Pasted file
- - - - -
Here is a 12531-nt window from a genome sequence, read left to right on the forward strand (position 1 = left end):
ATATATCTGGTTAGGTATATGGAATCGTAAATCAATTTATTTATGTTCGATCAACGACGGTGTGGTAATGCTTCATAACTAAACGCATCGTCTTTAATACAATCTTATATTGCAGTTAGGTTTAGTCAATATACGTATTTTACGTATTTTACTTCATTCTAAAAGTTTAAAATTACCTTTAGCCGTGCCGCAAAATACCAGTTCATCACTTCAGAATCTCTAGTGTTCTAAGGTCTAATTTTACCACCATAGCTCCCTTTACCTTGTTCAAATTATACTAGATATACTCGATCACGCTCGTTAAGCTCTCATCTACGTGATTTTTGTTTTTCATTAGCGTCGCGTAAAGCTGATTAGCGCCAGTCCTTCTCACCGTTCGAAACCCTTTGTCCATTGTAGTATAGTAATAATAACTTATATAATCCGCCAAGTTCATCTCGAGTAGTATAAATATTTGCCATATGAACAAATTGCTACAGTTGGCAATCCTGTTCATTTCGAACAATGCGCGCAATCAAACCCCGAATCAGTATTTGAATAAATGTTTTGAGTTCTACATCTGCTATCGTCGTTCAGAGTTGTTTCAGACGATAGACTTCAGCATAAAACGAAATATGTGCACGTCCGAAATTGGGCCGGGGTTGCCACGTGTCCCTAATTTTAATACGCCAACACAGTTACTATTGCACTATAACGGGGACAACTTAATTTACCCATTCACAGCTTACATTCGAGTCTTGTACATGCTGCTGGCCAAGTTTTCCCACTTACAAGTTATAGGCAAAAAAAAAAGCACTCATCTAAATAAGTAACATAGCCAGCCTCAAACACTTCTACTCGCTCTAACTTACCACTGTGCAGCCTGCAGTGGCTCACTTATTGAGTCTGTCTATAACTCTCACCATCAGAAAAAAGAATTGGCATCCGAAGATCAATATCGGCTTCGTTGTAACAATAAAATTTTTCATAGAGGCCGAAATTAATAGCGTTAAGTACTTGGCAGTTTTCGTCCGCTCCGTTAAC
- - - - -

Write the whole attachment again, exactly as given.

Here is a 12531-nt window from a genome sequence, read left to right on the forward strand (position 1 = left end):
ATATATCTGGTTAGGTATATGGAATCGTAAATCAATTTATTTATGTTCGATCAACGACGGTGTGGTAATGCTTCATAACTAAACGCATCGTCTTTAATACAATCTTATATTGCAGTTAGGTTTAGTCAATATACGTATTTTACGTATTTTACTTCATTCTAAAAGTTTAAAATTACCTTTAGCCGTGCCGCAAAATACCAGTTCATCACTTCAGAATCTCTAGTGTTCTAAGGTCTAATTTTACCACCATAGCTCCCTTTACCTTGTTCAAATTATACTAGATATACTCGATCACGCTCGTTAAGCTCTCATCTACGTGATTTTTGTTTTTCATTAGCGTCGCGTAAAGCTGATTAGCGCCAGTCCTTCTCACCGTTCGAAACCCTTTGTCCATTGTAGTATAGTAATAATAACTTATATAATCCGCCAAGTTCATCTCGAGTAGTATAAATATTTGCCATATGAACAAATTGCTACAGTTGGCAATCCTGTTCATTTCGAACAATGCGCGCAATCAAACCCCGAATCAGTATTTGAATAAATGTTTTGAGTTCTACATCTGCTATCGTCGTTCAGAGTTGTTTCAGACGATAGACTTCAGCATAAAACGAAATATGTGCACGTCCGAAATTGGGCCGGGGTTGCCACGTGTCCCTAATTTTAATACGCCAACACAGTTACTATTGCACTATAACGGGGACAACTTAATTTACCCATTCACAGCTTACATTCGAGTCTTGTACATGCTGCTGGCCAAGTTTTCCCACTTACAAGTTATAGGCAAAAAAAAAAGCACTCATCTAAATAAGTAACATAGCCAGCCTCAAACACTTCTACTCGCTCTAACTTACCACTGTGCAGCCTGCAGTGGCTCACTTATTGAGTCTGTCTATAACTCTCACCATCAGAAAAAAGAATTGGCATCCGAAGATCAATATCGGCTTCGTTGTAACAATAAAATTTTTCATAGAGGCCGAAATTAATAGCGTTAAGTACTTGGCAGTTTTCGTCCGCTCCGTTAAC